By: Janel Spiegel and Joe Scrizzi
Interview with Joseph Mascari (Joe Mascari’s Carpets & Rugs International)
“Small businesses are the heart of the country.” Joseph Mascari.
On Wednesday, April 27, 2022, Joe Scrizzi and myself went into Joseph Mascari’s Carpets and Rugs International. I have been doing interviews for years. I’m never sure what to expect and I find that fascinating. I love talking to people. I love to find out the process of life. I love to find out what people love and why they love to do what they do in life.
Joseph Mascari’s Carpets and Rugs International is located at 1221 Sumner Avenue, Allentown, PA. It was interesting to find out that both Joe Scrizzi and myself grew up pretty close to where Mr. Mascari’s business is. When you walk into Mr. Mascari’s business, you realize that you’ve entered a business that has been around since 1970. Mr. Mascari has been through a lot and his business survived the pandemic.
Mr. Mascari’s Carpets and Rugs International provides customers with area rugs, broadloom carpet, tile, hardwood, and laminate. He has remained in business and managed to stick around while the giant corporations try to sell their products, Mr. Mascari continues to up his game and sell the best quality. He is a no-nonsense type of gentleman, he’s quick-witted with a great sense of humor. He made me and Joe Scrizzi laugh.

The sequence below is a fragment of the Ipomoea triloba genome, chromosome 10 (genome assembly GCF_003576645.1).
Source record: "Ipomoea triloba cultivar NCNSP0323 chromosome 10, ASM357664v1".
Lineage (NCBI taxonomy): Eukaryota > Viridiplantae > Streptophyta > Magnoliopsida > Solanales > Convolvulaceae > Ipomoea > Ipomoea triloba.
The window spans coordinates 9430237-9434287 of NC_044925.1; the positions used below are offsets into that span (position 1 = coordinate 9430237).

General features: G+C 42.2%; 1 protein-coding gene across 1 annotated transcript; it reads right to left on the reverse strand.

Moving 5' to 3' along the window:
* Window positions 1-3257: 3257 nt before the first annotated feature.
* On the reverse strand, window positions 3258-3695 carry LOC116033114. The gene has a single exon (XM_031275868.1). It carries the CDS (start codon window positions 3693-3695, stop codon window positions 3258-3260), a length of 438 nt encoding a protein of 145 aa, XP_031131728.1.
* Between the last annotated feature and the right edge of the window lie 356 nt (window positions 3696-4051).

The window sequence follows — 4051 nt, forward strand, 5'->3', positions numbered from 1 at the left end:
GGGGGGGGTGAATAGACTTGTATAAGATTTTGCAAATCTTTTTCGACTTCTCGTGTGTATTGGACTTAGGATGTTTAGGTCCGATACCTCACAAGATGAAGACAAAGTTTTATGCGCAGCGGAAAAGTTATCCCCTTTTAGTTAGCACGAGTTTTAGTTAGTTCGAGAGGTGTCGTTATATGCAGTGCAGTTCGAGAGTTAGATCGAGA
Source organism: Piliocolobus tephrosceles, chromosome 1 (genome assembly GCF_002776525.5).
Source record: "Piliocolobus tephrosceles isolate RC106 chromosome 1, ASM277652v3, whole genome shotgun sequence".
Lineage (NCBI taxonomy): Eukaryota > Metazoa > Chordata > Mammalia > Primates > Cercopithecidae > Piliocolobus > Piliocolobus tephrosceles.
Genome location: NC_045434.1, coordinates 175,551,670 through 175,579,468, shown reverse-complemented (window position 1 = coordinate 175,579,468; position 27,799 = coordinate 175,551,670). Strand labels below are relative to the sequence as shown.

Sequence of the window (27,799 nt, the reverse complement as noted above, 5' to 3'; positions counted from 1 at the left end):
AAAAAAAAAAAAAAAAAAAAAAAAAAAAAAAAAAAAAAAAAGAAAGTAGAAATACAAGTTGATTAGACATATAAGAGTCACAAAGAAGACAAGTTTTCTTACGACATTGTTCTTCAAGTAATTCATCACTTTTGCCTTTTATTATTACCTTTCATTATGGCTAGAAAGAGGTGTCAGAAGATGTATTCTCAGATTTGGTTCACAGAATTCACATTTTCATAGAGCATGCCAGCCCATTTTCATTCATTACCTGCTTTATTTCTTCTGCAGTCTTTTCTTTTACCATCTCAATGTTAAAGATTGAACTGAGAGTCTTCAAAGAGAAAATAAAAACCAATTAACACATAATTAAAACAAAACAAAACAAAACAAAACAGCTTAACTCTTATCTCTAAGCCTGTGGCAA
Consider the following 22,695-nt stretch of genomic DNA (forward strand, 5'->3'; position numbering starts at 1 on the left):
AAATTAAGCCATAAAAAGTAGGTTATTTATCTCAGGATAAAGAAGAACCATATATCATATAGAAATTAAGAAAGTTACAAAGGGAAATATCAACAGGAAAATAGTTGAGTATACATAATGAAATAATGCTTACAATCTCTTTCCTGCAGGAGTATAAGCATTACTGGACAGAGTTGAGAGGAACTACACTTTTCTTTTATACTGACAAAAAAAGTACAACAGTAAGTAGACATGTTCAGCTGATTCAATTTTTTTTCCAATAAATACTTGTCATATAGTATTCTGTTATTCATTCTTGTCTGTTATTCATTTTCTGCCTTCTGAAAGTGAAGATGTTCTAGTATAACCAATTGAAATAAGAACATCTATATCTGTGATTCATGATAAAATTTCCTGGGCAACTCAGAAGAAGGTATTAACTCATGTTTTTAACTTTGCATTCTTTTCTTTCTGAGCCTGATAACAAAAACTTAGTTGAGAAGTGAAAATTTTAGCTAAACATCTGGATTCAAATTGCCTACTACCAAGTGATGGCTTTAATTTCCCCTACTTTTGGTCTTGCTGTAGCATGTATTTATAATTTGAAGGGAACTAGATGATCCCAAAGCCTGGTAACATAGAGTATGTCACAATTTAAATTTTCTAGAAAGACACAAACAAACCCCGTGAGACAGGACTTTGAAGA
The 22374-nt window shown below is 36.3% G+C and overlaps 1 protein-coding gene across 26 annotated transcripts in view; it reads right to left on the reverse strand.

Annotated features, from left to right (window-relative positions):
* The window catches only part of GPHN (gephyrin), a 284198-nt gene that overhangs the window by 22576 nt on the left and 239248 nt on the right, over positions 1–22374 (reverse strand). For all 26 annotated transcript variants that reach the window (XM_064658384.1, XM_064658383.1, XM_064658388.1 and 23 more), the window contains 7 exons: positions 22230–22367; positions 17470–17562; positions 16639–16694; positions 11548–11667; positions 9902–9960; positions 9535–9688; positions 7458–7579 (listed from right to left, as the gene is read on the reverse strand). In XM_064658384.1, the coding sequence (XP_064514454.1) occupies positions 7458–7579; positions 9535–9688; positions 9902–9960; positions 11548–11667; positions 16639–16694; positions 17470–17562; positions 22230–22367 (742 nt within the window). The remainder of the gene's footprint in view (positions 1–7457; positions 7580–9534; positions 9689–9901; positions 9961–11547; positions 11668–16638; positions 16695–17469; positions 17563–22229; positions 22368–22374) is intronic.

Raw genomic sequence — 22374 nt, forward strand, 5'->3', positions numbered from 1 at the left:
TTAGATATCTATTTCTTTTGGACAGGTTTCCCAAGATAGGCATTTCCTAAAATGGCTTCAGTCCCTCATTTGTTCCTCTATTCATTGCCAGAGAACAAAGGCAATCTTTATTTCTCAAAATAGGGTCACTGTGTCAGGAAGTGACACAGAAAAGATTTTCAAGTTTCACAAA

I think all of us that have grown up in the Lehigh Valley have been to Joseph Mascari’s Carpets and Rugs International at some point in life, or we have driven by it and noticed the cool artwork outside on the building. Something that stuck with me and Joe Scrizzi was when Mr. Mascari said, “Small businesses are the heart of the country.”
It’s the mom-and-pop shops, the original businesses, the places where families work non-stop to have a better life. I don’t believe in parents owing us anything but a good work ethic passed down is certainly something you can take with you all throughout your life.
He said, he had and has something to get him out of bed in the morning, he has customers that have been with him for years, and now their children shop at his business. I don’t think people always think about the incredible process and the amount of work it takes to get a business going, and have it continued to flourish.
Joe Scrizzi and myself sat down to talk with Mr. Mascari about business, his family, his dogs, the Lehigh Valley, his hometown, and more.
Spiegel- I’m curious about the dogs. The beautifully framed photos of the dogs. Are they your dogs?